Year 2

Congenital human cytomegalovirus (HCMV) infection is a major cause of central nervous system structural anomalies and sensory impairments in the newborn. A major goal of our research is to understand at a high-resolution the effects of HCMV infection on the neural lineage specification and maturation of stem and progenitor cells. Elucidation of the genes and cellular processes that are affected will serve as a basis for therapeutic strategies to ameliorate the effects of HCMV infection in newborns. The significance of our studies also extends to the serious problem of HCMV infection in immunocompromised individuals, with recipients of allogeneic transplants having a high risk of severe disease and allograft rejection. This potential problem in stem cell therapy has received little attention thus far. The proposed use of stem cell transplantation in treating neuronal injury and neurodegenerative diseases, as well as transplantation of other organ-specific precursors, makes it imperative to understand how disseminated HCMV infection in immunosuppressed recipients will affect the function and differentiation of the cells.
This past year, we have made significant progress in accomplishing the goals of this project. We used human embryonic stem cell (hESC)-derived primitive pre-rosette neural stem cells (pNSCs) to study host-HCMV interactions in early neural development and found with several different lines of hESC-derived pNSCs that HCMV infection is inefficient and non-progressive. Differentiation of pNSCs into primitive neural progenitor cells (pNPCs) restored some viral early gene expression but not the transactivation of late genes. Impaired viral gene expression in pNSCs was not a result of inefficient viral entry or nuclear import of viral DNA but correlated with deficient nuclear import of the virion-associated protein UL82, which is believed to play a role in removing barriers to viral RNA synthesis. Additionally, we found that viral genomes could persist in pNSCs culture up to a month after infection despite the absence of detectable viral lytic gene expression, although we could also detect expression of viral latency-associated genes, suggesting that the virus becomes latent in pNSCs.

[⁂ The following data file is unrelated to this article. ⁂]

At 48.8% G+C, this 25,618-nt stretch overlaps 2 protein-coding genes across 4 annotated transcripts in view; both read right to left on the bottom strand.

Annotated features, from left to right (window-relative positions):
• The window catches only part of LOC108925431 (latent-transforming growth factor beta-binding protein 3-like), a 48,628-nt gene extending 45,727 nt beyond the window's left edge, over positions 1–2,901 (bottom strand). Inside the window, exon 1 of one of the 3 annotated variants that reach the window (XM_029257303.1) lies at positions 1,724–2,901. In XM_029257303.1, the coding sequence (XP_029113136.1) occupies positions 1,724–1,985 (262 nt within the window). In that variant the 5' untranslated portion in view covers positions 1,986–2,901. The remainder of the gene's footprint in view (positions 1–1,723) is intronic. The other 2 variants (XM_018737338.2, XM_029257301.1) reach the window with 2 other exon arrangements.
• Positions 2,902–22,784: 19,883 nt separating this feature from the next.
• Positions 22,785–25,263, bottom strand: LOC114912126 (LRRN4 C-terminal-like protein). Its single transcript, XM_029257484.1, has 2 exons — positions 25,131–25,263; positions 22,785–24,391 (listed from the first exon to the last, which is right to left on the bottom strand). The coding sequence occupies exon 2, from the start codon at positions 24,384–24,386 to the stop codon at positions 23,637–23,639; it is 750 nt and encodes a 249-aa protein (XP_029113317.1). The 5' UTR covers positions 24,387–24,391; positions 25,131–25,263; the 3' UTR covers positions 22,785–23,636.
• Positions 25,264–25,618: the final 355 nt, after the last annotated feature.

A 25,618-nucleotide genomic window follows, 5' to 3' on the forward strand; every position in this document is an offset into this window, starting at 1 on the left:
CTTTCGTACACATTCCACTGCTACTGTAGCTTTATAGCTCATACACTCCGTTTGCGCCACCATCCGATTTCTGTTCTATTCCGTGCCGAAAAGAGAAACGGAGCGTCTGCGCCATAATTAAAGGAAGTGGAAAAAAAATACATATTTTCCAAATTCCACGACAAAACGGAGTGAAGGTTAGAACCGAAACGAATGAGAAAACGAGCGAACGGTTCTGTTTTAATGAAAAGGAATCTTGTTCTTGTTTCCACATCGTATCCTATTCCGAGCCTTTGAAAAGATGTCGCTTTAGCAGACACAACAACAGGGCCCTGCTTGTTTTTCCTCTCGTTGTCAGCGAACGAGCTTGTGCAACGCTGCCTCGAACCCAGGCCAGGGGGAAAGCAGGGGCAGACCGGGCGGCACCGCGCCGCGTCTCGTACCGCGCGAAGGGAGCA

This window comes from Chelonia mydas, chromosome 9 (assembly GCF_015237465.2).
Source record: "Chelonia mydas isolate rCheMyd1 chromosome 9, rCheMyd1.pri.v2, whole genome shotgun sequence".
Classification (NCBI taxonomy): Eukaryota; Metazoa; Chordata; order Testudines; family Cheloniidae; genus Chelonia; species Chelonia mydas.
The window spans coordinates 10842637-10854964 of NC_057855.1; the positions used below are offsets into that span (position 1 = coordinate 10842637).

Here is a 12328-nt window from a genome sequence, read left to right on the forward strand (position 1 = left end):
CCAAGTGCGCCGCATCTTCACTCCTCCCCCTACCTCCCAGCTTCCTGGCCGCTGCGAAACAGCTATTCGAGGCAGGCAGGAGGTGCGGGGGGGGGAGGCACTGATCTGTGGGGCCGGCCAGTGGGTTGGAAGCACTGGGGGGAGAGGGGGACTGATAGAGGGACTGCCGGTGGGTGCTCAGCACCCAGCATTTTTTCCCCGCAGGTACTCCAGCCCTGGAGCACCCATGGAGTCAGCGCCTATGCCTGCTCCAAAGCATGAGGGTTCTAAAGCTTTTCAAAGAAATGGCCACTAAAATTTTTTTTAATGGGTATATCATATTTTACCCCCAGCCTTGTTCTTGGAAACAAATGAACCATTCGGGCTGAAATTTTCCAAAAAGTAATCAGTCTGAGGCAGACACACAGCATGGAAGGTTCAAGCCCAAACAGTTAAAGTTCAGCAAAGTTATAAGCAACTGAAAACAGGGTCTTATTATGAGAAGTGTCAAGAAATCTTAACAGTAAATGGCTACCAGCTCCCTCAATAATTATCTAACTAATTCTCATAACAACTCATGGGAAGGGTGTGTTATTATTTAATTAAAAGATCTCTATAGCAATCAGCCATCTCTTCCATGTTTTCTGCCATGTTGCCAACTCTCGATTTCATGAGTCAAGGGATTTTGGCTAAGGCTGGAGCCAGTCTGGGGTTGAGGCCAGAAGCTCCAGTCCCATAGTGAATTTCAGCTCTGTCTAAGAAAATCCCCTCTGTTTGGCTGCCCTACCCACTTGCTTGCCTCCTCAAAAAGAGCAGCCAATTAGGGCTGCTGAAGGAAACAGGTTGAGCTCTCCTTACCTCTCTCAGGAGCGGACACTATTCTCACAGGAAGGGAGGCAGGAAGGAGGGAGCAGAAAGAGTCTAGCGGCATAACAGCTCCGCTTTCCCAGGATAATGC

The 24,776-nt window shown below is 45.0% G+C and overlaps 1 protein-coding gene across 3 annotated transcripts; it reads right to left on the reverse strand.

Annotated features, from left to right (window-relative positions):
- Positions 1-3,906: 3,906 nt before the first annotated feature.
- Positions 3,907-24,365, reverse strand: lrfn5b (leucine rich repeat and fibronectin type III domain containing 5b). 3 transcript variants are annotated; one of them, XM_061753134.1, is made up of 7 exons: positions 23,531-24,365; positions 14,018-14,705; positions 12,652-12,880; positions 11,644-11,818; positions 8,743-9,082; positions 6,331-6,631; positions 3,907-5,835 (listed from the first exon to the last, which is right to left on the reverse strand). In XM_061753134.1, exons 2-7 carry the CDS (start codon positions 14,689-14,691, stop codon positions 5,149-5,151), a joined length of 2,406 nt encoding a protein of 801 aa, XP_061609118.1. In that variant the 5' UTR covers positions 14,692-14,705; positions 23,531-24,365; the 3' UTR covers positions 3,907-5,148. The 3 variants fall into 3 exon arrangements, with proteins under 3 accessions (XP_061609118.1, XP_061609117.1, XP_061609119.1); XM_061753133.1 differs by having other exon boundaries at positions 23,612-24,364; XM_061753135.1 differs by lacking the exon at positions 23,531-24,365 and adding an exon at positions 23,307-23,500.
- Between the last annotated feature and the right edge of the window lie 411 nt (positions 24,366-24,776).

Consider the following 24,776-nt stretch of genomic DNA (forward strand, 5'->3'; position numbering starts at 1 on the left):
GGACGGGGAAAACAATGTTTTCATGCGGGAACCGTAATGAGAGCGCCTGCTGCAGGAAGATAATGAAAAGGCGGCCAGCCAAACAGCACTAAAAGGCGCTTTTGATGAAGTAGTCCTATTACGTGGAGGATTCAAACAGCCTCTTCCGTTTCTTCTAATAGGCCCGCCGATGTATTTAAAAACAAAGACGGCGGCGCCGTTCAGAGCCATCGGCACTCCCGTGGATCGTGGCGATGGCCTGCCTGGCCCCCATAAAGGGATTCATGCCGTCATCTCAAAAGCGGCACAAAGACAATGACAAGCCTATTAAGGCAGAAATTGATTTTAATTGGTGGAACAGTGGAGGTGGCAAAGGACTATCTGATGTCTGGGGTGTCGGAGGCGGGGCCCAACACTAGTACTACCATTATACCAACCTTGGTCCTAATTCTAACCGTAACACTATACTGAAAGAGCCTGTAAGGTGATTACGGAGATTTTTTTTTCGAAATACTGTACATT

To study in greater depth the molecular basis of the interaction of HCMV with cells of the neural lineage, we have continued high-throughput genomics approaches to analyze HCMV microRNAs, alterations in cellular microRNA and gene expression profiles, and global defects in host alternative splicing in infected and uninfected pNSC-derived NPCs. We found that in infected NPCs, there was specific downregulation of transcripts related to neuron differentiation. These findings demonstrate the capacity of HCMV infection to alter the neural identities of key precursor cells in the developing nervous system. We also analyzed our infected NPC RNA-seq database for differences in host mRNA polyadenylation patterns and found that over a hundred transcripts were significantly altered in terms of their 3′ end cleavage site preference, with the majority of these events resulting in shortened 3′ UTRs.
Our finding that HCMV induces major changes in the transcriptome of NPCs, particularly at the level of neural genes, suggested that the virus might affect these cells functionally. To directly evaluate this, we differentiated pNSCs into midbrain dopaminergic (mDA) neurons and infected these cells at different times of the differentiation process. Seeding pNSCs in differentiation medium for 6 weeks yields a high frequency of mature neurons with long axonal projections. Infection of pNSCs at the start of differentiation greatly reduces generation of beta III-tubulin+ neurons 4 weeks later, and prevents differentiation to mature MAP2+ neurons. Infection after 1 week of differentiation also reduces the number of beta III-tubulin+ neurons and results in massive cell death. Infection at 2 weeks after differentiation start does not reduce the number of ╬▓III-tubulin+ or MAP2+ neurons, but the cells display major anomalies. Since neurons are highly sensitive to oxidative stresses and HCMV infection increases the production of reactive oxygen species in fibroblasts, we investigated whether the same effect occurred in neuronal cultures. When pNSCs were infected at week 4 after differentiation, high levels of ROS were detected. These results suggest that the complex effects of HCMV infection at various stages of neural cell differentiation on both cell survival and maturation may account for the broad range of birth defects.
We expect that the results of these studies will provide an unprecedented resolution of the effects on neurogenesis when HCMV infects a newborn, serve as a foundation for future therapeutic efforts in preventing the birth defects due to HCMV, and provide insight into the serious potential problem of disseminated HCMV in immunosuppressed individuals receiving transplanted allogeneic stem cells.